Experiencing Great Architecture and Creative Built Environments

Posts tagged “Boswell House

Boswell House (1957)

Frank Lloyd Wright, Architect

8805 Camargo Club Drive, Indian Hill, OH 45243

Aerial View Map

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With the leaves off the trees, you can look down into the entry court from the road and get a feeling of the overall layout. In the summer I believe it would be difficult to see anything from the road. The Cincinnati Enquirer posted a narrated slideshow of the house with additional views of the exterior, as well as the interior. This home was on the market for $3.4 million in 2008. The house is in great condition based on photos taken while it was on the market. The kitchen was very sympathetically renovated by Architect John C. Senhauser.

The carport appears to be an addition not by Wright. This is just a gut reaction, as it does not “feel” original to me. It is a separate pavillion with an independent roof,  not an extension of the main house’s hipped roof. The intermediate brick columns are too small and just their existance seems odd.  These vertical “sticks” visually breakup the strong, low horizontal line prominent in the rest of this design.  I would have expected no columns here, providing the gravity defying “floating” feeling of so many other Wright carport roofs (and it is fairly simple to span a two-car space without requiring an intermediate column). I could be wrong, but…..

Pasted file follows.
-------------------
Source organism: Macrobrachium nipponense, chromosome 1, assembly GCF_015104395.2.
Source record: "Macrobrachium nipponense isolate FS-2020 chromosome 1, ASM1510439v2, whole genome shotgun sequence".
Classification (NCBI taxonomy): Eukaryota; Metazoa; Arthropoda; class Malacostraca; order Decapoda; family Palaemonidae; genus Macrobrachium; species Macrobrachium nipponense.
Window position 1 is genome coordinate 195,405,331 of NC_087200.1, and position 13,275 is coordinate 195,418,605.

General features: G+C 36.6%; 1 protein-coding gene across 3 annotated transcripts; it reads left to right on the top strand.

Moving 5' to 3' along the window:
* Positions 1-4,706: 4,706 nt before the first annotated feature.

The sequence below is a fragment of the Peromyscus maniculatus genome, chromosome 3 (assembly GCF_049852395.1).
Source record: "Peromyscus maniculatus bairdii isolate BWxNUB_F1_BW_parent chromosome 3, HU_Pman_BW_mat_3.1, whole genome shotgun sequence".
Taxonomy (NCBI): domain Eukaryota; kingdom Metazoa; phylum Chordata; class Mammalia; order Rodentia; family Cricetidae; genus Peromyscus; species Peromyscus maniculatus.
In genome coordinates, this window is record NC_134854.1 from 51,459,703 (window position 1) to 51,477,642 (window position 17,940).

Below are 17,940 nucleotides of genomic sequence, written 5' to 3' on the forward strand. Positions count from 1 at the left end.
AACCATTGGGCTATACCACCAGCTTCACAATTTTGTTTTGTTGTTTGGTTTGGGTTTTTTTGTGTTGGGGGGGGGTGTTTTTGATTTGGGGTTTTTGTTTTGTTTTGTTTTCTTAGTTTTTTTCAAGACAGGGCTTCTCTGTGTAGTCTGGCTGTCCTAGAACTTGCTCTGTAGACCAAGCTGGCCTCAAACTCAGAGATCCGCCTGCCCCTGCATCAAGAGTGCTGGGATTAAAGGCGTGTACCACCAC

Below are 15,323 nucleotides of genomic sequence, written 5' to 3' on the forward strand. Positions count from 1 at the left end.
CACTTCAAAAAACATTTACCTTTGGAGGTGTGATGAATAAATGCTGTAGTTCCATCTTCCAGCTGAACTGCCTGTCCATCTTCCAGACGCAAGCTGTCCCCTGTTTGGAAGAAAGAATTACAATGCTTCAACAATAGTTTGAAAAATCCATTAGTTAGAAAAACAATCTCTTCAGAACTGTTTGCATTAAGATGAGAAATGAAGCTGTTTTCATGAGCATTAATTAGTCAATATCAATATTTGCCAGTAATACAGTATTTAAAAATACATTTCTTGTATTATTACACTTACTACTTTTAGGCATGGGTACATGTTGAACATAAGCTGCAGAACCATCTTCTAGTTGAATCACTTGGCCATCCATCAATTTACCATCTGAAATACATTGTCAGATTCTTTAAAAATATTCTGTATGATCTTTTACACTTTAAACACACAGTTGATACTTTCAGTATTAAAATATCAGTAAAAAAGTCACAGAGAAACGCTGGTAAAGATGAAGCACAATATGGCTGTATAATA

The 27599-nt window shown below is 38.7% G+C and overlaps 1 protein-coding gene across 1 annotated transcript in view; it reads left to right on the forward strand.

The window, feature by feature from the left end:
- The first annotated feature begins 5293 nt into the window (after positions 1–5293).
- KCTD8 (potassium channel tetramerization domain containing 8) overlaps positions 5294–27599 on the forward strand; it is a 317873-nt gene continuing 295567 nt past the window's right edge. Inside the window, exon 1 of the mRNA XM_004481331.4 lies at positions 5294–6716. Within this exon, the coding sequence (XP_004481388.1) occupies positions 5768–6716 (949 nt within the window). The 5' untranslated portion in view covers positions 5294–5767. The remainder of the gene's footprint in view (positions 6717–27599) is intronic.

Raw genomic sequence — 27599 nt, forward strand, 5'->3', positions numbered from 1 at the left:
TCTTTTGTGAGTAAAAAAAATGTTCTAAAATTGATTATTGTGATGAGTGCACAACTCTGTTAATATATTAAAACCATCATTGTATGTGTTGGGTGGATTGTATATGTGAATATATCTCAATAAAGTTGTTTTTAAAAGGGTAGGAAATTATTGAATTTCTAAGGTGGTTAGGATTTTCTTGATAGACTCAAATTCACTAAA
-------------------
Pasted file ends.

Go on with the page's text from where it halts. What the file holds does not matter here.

Many aspects of this house are very similar to the Carl Schultz House in St. Joseph, MI (1957). These are very large, expensive and expansive structures for wealthy clients that Wright designed in his final years. Many of his earlier Usonian homes were of more modest scope (in both size and expense) and used only wood for the ceiling finishes. These later Wright homes are a curious combination of  his Usonian and earlier Prairie style homes. Here Wright has reintroduced plaster ceilings with light colored finishes similar to his great prairie style rooms. This change provides a lighter feel in these large rooms compared to the more cabin-like feeling of the smaller wood sheathed ceilings of the typical Usonian homes.

This is the 144th Frank Lloyd Wright Building I have visited (but who’s counting?).